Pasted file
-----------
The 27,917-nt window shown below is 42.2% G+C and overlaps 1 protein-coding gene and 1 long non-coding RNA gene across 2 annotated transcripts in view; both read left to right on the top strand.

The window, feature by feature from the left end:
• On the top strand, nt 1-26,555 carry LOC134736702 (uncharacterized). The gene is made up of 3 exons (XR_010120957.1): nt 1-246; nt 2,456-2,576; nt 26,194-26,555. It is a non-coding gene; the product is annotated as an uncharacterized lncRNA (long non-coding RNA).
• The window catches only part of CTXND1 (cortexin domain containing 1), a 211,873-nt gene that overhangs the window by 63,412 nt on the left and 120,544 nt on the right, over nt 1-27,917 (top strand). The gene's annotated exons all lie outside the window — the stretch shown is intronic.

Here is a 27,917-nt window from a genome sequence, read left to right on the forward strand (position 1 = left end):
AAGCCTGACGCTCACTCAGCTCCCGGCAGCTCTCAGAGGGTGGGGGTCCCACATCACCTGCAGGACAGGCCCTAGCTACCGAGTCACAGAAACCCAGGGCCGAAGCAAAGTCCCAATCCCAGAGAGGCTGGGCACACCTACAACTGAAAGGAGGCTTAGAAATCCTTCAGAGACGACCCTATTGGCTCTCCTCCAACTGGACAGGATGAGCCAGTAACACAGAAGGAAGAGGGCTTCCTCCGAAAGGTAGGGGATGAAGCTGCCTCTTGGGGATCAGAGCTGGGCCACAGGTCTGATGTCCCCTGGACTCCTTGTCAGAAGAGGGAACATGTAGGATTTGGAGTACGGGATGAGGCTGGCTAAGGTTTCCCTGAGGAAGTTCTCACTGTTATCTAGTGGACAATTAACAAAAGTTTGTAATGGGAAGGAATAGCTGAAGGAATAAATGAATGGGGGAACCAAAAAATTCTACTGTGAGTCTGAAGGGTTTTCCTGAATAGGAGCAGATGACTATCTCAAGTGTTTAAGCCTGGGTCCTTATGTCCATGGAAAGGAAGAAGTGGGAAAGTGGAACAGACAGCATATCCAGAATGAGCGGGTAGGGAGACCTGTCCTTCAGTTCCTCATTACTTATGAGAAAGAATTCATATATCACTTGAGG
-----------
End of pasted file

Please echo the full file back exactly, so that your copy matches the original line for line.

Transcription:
The 27,917-nt window shown below is 42.2% G+C and overlaps 1 protein-coding gene and 1 long non-coding RNA gene across 2 annotated transcripts in view; both read left to right on the top strand.

The window, feature by feature from the left end:
• On the top strand, nt 1-26,555 carry LOC134736702 (uncharacterized). The gene is made up of 3 exons (XR_010120957.1): nt 1-246; nt 2,456-2,576; nt 26,194-26,555. It is a non-coding gene; the product is annotated as an uncharacterized lncRNA (long non-coding RNA).
• The window catches only part of CTXND1 (cortexin domain containing 1), a 211,873-nt gene that overhangs the window by 63,412 nt on the left and 120,544 nt on the right, over nt 1-27,917 (top strand). The gene's annotated exons all lie outside the window — the stretch shown is intronic.

Here is a 27,917-nt window from a genome sequence, read left to right on the forward strand (position 1 = left end):
AAGCCTGACGCTCACTCAGCTCCCGGCAGCTCTCAGAGGGTGGGGGTCCCACATCACCTGCAGGACAGGCCCTAGCTACCGAGTCACAGAAACCCAGGGCCGAAGCAAAGTCCCAATCCCAGAGAGGCTGGGCACACCTACAACTGAAAGGAGGCTTAGAAATCCTTCAGAGACGACCCTATTGGCTCTCCTCCAACTGGACAGGATGAGCCAGTAACACAGAAGGAAGAGGGCTTCCTCCGAAAGGTAGGGGATGAAGCTGCCTCTTGGGGATCAGAGCTGGGCCACAGGTCTGATGTCCCCTGGACTCCTTGTCAGAAGAGGGAACATGTAGGATTTGGAGTACGGGATGAGGCTGGCTAAGGTTTCCCTGAGGAAGTTCTCACTGTTATCTAGTGGACAATTAACAAAAGTTTGTAATGGGAAGGAATAGCTGAAGGAATAAATGAATGGGGGAACCAAAAAATTCTACTGTGAGTCTGAAGGGTTTTCCTGAATAGGAGCAGATGACTATCTCAAGTGTTTAAGCCTGGGTCCTTATGTCCATGGAAAGGAAGAAGTGGGAAAGTGGAACAGACAGCATATCCAGAATGAGCGGGTAGGGAGACCTGTCCTTCAGTTCCTCATTACTTATGAGAAAGAATTCATATATCACTTGAGG